Re: Why do some code bases don't use exceptions?

Nick Keighley <>
Thu, 10 Dec 2009 01:32:35 -0800 (PST)
On 25 Nov, 16:28, (Richard) wrote:

peter koch <> spake the secret code
<> thusl=


[why exceptions?]

int func(parm p,std::string &result)
   std::string s;
   int error;

   result = func_1(parm,s);
   if (error != OK)
       return error;
   error = func_2(s);
   if (error != OK)
       return error;
   result = s;
   return OK;

instead of the much simpler

std::string func(parm)
   return func_2(func_1(parm));

This sort of code is profusely present in code that uses COM because
every method on a COM interface typically returns an HRESULT status
code that you should check.

it's the C way there's loads of stuff that works like that. Embedded
SQL, sockets, Win32. Every function returns an error code and you have
to check it.

Result db_update_box_title (Box_id id, const char *title)
     Box_data data;
     Db_conn connection = db_get_connection();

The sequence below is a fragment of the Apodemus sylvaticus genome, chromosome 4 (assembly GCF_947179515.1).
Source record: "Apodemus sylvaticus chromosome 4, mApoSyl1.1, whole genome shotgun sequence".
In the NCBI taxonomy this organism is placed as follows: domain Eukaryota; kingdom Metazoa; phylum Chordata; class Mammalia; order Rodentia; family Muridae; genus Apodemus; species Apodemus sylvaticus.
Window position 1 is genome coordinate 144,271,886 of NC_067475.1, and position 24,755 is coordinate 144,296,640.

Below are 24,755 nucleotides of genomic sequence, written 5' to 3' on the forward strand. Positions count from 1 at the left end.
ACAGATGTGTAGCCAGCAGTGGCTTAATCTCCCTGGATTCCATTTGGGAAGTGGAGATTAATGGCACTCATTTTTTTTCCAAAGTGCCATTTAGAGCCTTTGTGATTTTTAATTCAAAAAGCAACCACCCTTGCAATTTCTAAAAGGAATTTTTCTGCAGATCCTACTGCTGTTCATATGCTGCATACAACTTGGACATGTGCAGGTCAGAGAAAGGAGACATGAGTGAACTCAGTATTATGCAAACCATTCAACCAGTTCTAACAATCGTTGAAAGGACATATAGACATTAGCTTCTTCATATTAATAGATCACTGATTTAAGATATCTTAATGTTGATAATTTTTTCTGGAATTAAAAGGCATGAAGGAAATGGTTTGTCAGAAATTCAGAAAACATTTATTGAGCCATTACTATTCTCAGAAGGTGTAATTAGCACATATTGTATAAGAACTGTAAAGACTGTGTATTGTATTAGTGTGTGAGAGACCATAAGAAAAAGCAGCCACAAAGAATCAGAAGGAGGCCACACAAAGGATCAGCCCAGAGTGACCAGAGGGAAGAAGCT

if (connection == NULL)
          return E_CANT_CONNECT;

     db_read_box (id, &data);

     strcpy (data.title, title);

     db_write_box (id, &data);

Where CHECK_DB did something like

   if ((result = sql_error()) != SQL_OK)
       return result;

this was actually a concious effort to emulate exceptions. The code
could have been far nastier!

There are three ways I've seen people deal with such error codes:
- ignore them and pretend errors never happen (bad code)

oh yes! At least they have write extra code to ignore exceptions!

- inline handling as above (hard to read code)

- map HRESULTs to exceptions and handle them at the appropriate
  boundaries (throwing a C++ exception is undefined when implementing
  a COM object, so you have to catch and bubble out HRESULTs)

The latter is the approach I have been teaching for almost 10+ years
now and it dramatically simplifies writing and understanding such

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